4. On being a "loony" religion: Yes, there are parts of our religion that must be taken on faith. K-Lo, your comment about transubstantiation (in which we do not believe) is perfect. I think any religion, including any Christian religion, requires faith in one way or another. In fact, believing that Christ rose from the dead on the third day (which we do believe) and that this was not a story started by followers after His death requires faith. Can anyone prove that the Bible is the inerrant word of God? Or that Christ was born of a virgin mother? These beliefs must appear "loony" to outsiders, too. "Loony" is very much in the eye of the beholder.

I'm not trying to convert anyone here, but such comments and questions are going to come up more often if Romney runs. Frankly, such a thing makes many of us nervous as we know that many of our most sacred beliefs will be ridiculed. We do remember lots of anti-Mormon persecution and we still experience some of it today, although now it's not nearly as bad as when the governor of Missouri issued an "Extermination Order" against us, saying that the Mormons should either be expelled from the State or exterminated.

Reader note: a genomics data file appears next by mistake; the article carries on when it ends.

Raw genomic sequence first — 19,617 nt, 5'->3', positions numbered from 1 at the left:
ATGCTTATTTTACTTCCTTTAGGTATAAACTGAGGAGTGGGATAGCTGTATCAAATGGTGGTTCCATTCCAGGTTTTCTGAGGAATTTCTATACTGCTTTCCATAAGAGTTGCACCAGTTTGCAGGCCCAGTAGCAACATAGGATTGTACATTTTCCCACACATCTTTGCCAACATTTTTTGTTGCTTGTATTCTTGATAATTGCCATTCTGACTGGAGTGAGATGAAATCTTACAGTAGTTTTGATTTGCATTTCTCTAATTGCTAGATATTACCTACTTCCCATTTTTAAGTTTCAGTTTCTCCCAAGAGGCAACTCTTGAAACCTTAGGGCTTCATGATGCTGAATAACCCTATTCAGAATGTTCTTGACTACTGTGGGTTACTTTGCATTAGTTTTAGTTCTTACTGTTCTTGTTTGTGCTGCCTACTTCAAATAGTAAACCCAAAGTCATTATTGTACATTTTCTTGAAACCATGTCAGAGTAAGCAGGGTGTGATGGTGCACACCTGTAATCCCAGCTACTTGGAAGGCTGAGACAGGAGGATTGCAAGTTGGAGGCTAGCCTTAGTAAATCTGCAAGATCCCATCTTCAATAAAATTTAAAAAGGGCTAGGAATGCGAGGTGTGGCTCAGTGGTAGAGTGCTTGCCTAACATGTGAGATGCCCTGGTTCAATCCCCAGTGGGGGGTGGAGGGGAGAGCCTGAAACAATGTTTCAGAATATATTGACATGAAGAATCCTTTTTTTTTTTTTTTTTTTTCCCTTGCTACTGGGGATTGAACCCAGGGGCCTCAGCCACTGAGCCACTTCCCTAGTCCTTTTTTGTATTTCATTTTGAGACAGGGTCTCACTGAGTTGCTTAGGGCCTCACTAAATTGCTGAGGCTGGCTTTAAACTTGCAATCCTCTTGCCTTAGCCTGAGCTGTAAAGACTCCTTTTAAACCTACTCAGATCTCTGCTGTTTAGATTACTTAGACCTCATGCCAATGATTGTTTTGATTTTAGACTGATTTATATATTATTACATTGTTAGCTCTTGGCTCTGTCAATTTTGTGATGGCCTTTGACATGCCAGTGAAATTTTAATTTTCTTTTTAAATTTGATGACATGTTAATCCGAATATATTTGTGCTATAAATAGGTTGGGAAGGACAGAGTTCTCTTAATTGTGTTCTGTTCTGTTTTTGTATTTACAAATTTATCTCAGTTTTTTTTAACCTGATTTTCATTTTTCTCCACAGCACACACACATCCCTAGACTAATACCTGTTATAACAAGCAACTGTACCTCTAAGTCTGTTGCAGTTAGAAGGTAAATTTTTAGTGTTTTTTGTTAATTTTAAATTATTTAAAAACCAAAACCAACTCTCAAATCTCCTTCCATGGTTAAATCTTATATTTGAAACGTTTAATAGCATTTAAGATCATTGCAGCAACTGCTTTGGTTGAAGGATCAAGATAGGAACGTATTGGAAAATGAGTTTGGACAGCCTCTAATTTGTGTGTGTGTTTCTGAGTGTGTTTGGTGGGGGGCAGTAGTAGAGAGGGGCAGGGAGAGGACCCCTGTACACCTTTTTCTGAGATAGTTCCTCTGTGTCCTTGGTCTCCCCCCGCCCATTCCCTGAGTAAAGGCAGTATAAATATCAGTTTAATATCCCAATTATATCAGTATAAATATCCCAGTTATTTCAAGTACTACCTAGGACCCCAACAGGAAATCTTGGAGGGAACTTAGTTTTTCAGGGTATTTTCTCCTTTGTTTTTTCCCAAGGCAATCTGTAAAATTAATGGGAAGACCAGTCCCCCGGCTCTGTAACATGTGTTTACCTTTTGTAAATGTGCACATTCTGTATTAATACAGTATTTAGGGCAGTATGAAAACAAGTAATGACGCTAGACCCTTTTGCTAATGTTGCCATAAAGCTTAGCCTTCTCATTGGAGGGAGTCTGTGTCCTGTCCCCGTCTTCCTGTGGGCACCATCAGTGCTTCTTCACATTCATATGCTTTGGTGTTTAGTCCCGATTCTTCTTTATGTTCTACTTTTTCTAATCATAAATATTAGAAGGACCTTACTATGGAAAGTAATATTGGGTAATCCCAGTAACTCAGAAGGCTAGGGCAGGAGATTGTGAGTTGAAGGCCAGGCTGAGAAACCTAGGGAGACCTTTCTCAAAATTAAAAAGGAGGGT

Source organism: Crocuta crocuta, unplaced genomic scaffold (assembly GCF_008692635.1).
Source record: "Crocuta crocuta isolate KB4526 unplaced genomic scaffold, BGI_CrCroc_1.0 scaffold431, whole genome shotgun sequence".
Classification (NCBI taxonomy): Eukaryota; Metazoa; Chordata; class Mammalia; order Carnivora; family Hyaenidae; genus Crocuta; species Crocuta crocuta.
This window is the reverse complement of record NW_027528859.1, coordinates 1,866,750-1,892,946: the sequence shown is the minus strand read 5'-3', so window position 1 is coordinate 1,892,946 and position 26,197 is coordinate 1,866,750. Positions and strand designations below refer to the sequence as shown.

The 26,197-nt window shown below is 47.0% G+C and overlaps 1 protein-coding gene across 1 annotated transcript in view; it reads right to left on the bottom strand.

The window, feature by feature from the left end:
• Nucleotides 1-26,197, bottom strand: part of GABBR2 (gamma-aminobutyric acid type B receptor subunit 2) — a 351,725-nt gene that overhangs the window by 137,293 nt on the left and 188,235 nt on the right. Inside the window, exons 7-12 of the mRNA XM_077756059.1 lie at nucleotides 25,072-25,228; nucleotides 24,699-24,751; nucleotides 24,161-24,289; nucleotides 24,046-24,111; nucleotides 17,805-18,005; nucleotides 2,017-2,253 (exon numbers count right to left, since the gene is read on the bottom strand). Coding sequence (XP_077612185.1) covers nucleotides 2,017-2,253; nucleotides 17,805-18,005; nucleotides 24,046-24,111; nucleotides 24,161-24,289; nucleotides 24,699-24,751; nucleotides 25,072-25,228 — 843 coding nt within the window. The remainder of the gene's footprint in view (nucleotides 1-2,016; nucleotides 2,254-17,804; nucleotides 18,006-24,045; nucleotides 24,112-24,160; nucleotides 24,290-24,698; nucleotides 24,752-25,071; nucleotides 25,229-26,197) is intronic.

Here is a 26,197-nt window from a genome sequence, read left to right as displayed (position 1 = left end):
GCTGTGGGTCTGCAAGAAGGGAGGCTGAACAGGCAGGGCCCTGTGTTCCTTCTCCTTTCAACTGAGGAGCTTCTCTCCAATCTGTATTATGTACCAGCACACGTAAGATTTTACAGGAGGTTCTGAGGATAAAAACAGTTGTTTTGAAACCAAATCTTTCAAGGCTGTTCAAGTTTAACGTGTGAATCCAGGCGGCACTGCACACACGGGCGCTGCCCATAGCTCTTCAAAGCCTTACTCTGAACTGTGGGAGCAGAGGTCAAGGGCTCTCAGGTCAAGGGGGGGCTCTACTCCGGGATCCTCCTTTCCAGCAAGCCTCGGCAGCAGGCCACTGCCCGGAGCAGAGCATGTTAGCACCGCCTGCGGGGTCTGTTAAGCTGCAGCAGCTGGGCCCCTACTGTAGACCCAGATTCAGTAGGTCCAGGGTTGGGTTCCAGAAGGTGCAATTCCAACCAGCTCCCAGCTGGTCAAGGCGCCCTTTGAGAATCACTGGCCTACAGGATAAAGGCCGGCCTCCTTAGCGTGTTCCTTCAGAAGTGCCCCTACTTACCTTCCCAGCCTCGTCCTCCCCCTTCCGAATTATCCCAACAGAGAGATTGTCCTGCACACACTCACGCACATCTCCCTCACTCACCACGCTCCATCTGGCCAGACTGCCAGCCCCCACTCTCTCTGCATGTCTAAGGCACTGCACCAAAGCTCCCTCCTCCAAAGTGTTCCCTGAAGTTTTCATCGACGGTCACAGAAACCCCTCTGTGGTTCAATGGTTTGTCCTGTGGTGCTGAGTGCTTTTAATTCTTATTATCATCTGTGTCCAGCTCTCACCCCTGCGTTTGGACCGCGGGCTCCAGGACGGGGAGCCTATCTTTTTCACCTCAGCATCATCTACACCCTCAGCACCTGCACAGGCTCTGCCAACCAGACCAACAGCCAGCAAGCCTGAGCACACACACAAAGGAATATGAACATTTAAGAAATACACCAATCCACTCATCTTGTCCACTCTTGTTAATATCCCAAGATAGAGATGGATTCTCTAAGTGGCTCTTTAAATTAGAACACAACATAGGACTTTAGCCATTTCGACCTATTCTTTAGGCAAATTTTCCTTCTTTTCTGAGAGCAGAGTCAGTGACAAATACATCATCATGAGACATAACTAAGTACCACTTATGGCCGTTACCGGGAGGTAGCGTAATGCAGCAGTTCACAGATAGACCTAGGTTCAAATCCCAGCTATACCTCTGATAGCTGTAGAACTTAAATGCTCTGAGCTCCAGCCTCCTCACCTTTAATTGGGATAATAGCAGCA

Tuesday, November 07, 2006

A Must Read

Democrat and Mormon sci-fi writer, Orson Scott Card, gets it.
How do the Islamicist tyrants answer the obvious success and growing appeal of Bush's democracy program?

They kill people, of course.

But they also tell the story, over and over: "America will never stick it out. We'll keep killing Americans till they give up and go away, and then you will answer to us!"

Until they believe that the Islamofascists are never coming into power, many people will remain afraid to commit themselves to democracy.

Some Stories are Too Dark Not to Tell

Thought there is much of good in the world, evil continues unobstructed. The Sudanese dictator pays the Janjaweed to murder and rape throughout the Darfur region. The National Redemption Front has organized to oppose the Janjaweed.